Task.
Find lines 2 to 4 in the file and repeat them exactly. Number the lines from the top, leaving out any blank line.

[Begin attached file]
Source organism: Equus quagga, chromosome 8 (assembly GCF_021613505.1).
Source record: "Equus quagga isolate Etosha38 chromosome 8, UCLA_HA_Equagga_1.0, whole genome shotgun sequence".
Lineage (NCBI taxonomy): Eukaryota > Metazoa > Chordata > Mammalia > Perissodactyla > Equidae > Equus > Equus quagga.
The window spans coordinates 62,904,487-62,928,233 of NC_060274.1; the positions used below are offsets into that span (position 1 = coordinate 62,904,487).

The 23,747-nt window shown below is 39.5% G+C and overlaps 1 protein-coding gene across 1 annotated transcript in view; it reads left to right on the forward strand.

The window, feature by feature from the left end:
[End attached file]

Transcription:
Source record: "Equus quagga isolate Etosha38 chromosome 8, UCLA_HA_Equagga_1.0, whole genome shotgun sequence".
Lineage (NCBI taxonomy): Eukaryota > Metazoa > Chordata > Mammalia > Perissodactyla > Equidae > Equus > Equus quagga.
The window spans coordinates 62,904,487-62,928,233 of NC_060274.1; the positions used below are offsets into that span (position 1 = coordinate 62,904,487).